Catherine Templeton Pushes SC Tax Conformity

Candidate says governor, lawmakers must act or miss out on $1 billion in relief over the next five years …

South Carolina gubernatorial candidate Catherine Templeton wants the Palmetto State to conform its tax law to the federal government’s updated code … and fast.  Otherwise, state taxpayers could wind up missing out on an estimated $200 million a year in relief, according to an analysis (.pdf) prepared by the state’s chief economist.

Templeton says the tax cut signed into law by U.S. president Donald Trump in December could be a boon to individual income earners and small businesses.  To maximize the benefit, though, the S.C. General Assembly must update its tax code to conform with the federal changes.

“President Trump promised tax reform and he delivered,” Templeton said in a statement.  “But South Carolina’s legislature has to pass a law so we can take advantage of it.  It is called conformity.  If they do nothing, it will result in state government retaining one billion dollars over five years.  That means the legislature will get to spend over $200 million of our money every year instead of allowing us to keep it in our pockets and do with it as we see fit.”

Templeton said incumbent “Republican” governor Henry McMaster has failed to lead on the issue, creating a climate of uncertainty for taxpayers and small business owners who must submit their tax returns in a month’s time.

“I’ve been waiting for the governor to lead, but since he is not available, I’m taking this opportunity to advocate on behalf of small businesses as I have in the past and ask the legislature to keep the president’s promise and let us keep our money,” Templeton said.

South Carolina is one of eighteen states that conforms its state taxes to the Internal Revenue Code (IRC) on a “static” basis.  In other words, lawmakers rewrite the code each year to make sure state law aligns with changes in the federal law.  By contrast, twenty states have what is called “rolling” conformity – meaning they adopt IRC changes in real time.  Four states have chosen not to conform to the IRC at all, while nine states do not collect individual income taxes.

Typically “static” conformity is a routine process, but the passage of the GOP tax bill has complicated it considerably.

“Right now, individuals and small businesses are preparing their tax returns amid confusion and complexity,” Templeton said.  “In the past, the General Assembly has been quick to conform. And while I know this year’s reform is complicated, leaving our small businesses, real estate agents, and individual taxpayers with uncertainty is unacceptable.”

We agree …

Lawmakers need to get these changes done quickly.

(Click to view)

(Via Travis Bell Photography)

This news site has never been a huge cheerleader of the “Trump tax cuts.”  As we consistently argued during the debate over its passage, the GOP plan endorsed and enacted by Trump failed to provide sufficient amounts of relief – and failed to target the relief it did provide where it was (is) needed most, middle income earners and small businesses.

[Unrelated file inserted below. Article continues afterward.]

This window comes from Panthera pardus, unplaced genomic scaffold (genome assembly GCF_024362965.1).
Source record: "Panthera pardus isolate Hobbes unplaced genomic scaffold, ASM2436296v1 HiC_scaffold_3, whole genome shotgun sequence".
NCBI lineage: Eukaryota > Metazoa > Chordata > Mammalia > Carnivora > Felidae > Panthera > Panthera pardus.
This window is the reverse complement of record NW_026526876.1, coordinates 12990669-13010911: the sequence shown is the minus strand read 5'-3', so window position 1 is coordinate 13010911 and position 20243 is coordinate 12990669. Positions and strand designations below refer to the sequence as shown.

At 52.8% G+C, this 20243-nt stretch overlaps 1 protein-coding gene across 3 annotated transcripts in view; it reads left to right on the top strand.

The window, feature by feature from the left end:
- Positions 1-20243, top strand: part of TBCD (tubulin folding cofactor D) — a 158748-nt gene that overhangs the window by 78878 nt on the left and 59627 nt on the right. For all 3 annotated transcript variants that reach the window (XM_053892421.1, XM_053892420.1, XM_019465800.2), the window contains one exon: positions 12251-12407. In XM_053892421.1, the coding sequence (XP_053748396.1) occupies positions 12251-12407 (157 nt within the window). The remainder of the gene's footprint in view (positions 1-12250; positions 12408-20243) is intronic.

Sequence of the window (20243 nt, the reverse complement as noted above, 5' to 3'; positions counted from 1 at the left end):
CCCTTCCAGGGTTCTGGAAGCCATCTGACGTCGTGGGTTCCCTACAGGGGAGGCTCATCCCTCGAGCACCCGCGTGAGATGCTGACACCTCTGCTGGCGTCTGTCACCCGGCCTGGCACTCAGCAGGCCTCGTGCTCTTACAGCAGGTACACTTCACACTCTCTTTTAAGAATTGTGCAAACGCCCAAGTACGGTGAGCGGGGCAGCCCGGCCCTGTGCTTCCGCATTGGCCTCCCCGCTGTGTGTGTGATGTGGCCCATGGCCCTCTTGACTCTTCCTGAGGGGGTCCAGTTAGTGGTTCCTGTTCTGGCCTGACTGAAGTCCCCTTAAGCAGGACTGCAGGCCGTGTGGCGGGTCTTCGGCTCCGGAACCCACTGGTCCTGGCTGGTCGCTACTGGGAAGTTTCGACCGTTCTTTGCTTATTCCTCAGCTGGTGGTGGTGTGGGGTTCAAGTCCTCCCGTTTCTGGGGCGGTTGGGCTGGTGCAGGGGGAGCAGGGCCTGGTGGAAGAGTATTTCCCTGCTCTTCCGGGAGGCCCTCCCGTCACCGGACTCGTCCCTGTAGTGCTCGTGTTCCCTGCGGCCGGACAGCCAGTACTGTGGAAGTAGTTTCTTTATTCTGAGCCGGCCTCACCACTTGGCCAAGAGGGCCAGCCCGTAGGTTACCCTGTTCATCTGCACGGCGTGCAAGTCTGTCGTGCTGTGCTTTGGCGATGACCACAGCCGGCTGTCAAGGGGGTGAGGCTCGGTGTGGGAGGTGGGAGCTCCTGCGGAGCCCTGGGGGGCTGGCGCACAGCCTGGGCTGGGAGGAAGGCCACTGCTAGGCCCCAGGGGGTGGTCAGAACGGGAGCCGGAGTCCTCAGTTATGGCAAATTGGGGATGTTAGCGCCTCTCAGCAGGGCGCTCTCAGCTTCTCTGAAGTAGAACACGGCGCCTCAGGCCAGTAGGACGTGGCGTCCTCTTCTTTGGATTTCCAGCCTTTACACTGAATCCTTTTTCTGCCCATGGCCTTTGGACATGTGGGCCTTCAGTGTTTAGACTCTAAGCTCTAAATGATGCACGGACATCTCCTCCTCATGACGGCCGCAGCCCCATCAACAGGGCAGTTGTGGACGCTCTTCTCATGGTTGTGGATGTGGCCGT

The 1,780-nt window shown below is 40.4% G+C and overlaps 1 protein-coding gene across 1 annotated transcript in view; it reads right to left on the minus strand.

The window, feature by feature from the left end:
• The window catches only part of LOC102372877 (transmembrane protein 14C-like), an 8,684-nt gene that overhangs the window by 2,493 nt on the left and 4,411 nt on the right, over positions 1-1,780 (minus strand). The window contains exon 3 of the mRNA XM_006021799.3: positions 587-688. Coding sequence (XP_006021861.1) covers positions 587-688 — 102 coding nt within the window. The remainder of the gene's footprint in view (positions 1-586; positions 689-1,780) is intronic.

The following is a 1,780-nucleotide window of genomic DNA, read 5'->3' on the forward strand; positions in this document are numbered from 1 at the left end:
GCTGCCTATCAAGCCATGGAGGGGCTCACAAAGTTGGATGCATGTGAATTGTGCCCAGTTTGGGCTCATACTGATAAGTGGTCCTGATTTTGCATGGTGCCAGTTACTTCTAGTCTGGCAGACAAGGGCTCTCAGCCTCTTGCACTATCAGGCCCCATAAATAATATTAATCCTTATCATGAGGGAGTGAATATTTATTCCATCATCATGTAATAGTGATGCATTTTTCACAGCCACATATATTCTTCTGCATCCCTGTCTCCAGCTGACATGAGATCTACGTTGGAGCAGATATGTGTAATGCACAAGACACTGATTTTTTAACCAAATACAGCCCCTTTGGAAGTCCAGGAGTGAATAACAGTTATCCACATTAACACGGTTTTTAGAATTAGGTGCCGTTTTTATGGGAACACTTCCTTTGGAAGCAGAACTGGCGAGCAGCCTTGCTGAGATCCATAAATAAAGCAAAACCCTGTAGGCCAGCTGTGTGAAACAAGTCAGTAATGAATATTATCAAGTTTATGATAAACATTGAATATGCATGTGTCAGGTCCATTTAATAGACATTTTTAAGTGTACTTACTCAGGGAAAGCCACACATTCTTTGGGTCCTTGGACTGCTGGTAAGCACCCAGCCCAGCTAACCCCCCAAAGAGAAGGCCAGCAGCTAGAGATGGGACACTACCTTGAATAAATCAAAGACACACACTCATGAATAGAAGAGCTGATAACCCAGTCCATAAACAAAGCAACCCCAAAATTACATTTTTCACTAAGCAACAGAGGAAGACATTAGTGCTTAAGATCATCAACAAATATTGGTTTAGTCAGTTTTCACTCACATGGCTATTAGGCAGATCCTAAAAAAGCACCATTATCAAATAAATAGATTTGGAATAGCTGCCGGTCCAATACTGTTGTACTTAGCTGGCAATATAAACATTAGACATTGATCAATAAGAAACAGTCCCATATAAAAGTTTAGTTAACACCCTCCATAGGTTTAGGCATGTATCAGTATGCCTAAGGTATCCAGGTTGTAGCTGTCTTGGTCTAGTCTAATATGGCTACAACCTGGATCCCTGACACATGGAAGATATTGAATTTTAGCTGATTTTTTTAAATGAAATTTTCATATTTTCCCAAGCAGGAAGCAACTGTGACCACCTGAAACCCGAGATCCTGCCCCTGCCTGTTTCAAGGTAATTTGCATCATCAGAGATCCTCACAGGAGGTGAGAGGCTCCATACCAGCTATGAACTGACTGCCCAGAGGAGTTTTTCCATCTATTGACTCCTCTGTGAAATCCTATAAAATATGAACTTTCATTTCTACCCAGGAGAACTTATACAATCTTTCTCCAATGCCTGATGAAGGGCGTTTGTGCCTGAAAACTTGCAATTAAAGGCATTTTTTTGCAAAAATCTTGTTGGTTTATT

“To be clear: We have no problem with wealthy Americans and big businesses receiving tax breaks,” we wrote at the time.  “America’s corporate tax in particular is far too high and serves as deterrent to job creation and investment.  Also, we think some of those super-rich citizens receiving tax cuts will use their good fortune to expand prosperity and opportunity for those not quite so fortunate.”

And to some extent, that’s been happening … 

Our problem?  Relief to middle class taxpayers simply wasn’t as sizable or as broadly distributed as it should have been – especially if the goal of the tax relief was to stimulate the consumer economy.  Also, tax cuts for “the rest of us” (or at least the percentage of the “rest of us” who will actually receive them) are temporary.  The corporate tax cuts are permanent.

“That’s a terrible message to send to the vast majority of American employers,” we noted.

Even worse, “Republicans” refused to use tax relief as an opportunity to trim out-of-control government spending … a huge missed opportunity.

It’s still not clear whether Americans will use the extra money they are receiving on consumer activities – meaning it remains to be seen whether the relief that’s being provided will actually stimulate the economy.  Trump has set audacious economic growth goals for the coming years – and failure to achieve them could result in catastrophic consequences for America’s fiscal future.

Having said all of that, the new tax climate is obviously a vast improvement over the status quo … and certainly a dramatic improvement over the sort of fiscal policies envisioned by 2016 Democratic presidential candidate Hillary Clinton.

Let’s just hope Palmetto State lawmakers maximize its benefit …



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